You may remember Andrew Leinonen’s StayLocked “self-destructing” bike frame from a post last year. His latest project is also pretty interesting- “a custom bicycle frame that uses 3D-printed lug sockets to define the bicycle’s geometry.” The printed ABS lugs are then bonded to
steel aluminum frame tubes and reinforced with carbon fiber, using 3D printed molds in order to improve the tolerances and finish.
Andrew explains that his process “ allows totally custom geometry (if you can draw it in CAD you can make it) and makes the construction process entirely self jigging.” He documented the entire project in detail at Instructables, so be sure to click through all of his steps to see the pictures and descriptions of each part of the process (or you can view all the steps on one page here). Andrew points out in his disclaimer that he is not a composites engineer or a framebuilder, but an industrial designer working in the aerospace industry, where he has prototyped carbon fiber aircraft parts and has read a lot about composite manufacturing theory. It is definitely an interesting framebuilding process, and one that would be pretty easy to duplicate (assuming you have access to a rapid prototyping machine or a desktop 3d printer).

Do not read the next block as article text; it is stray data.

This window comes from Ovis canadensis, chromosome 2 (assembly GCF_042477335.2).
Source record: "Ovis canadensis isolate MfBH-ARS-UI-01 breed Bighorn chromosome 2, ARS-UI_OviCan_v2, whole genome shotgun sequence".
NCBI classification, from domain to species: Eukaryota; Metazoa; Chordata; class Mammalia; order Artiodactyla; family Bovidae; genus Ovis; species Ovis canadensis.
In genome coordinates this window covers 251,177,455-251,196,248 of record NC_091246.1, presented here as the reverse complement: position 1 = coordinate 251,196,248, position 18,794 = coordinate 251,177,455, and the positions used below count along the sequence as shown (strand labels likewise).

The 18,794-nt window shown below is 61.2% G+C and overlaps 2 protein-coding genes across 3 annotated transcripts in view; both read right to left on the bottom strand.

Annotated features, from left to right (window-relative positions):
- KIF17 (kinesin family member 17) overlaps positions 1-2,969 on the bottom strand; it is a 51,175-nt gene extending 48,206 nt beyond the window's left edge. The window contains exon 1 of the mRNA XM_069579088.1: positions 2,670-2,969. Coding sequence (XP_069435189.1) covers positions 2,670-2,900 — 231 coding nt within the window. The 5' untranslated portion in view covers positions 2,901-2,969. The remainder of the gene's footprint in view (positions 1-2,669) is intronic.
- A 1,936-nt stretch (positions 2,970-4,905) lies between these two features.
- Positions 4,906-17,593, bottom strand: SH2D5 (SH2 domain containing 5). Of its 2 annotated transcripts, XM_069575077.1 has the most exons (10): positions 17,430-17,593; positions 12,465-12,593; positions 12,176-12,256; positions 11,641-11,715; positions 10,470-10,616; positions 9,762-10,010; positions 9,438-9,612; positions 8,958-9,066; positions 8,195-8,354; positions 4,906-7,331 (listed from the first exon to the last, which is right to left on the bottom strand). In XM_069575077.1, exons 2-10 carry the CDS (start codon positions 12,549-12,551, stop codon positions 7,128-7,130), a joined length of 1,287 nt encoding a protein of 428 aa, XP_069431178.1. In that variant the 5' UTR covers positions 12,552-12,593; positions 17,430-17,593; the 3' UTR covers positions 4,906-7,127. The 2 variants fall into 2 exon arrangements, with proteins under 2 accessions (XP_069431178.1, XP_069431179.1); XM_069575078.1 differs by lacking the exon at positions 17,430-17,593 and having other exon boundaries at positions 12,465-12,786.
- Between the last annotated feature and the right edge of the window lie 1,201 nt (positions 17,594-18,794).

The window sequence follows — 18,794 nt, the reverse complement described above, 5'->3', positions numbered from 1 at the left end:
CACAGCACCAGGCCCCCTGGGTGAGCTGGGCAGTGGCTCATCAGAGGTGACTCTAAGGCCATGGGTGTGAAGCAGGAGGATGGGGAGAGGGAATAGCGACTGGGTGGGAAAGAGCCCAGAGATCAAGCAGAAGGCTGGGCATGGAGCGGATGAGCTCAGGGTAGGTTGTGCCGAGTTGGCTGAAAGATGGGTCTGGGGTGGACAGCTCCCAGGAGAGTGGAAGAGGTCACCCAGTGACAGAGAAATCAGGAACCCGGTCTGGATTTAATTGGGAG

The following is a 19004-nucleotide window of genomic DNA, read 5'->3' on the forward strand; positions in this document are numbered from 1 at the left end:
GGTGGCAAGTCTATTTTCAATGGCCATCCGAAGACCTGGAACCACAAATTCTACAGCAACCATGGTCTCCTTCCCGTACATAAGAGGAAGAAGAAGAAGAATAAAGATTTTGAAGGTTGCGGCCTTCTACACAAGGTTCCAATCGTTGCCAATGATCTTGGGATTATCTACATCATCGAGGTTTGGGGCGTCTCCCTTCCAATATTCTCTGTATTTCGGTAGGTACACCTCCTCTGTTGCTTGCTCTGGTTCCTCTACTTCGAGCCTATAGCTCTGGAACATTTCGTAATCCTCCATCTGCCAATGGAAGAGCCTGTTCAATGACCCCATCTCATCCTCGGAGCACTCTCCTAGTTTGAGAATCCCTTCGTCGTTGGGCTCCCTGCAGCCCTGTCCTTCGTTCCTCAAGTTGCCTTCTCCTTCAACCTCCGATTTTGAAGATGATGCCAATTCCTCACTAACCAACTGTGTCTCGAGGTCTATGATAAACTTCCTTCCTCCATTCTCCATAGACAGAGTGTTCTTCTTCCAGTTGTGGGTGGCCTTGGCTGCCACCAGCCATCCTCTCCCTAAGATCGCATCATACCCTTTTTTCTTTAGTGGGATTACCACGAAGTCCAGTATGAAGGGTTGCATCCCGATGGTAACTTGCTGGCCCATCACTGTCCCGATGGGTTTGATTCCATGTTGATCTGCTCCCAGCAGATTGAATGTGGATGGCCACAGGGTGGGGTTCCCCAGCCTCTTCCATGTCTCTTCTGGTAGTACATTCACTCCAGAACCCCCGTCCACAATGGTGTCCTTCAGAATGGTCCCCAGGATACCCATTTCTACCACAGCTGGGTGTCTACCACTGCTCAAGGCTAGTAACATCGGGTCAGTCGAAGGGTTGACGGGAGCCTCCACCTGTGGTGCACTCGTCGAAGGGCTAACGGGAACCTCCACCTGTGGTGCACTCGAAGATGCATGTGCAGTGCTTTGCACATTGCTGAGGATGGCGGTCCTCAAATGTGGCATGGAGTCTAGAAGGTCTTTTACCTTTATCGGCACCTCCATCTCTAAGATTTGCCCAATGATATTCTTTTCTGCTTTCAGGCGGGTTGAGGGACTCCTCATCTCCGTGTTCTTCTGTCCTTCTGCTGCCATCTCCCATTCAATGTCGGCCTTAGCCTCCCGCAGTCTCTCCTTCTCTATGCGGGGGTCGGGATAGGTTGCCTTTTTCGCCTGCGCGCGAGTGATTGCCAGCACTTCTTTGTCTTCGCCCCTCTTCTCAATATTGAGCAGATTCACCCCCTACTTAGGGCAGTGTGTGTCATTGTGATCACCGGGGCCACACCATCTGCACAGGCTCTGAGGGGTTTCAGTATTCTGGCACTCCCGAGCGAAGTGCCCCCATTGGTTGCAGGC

See a few shots from the construction process below, and many, many more photos in Andrew’s Instructable.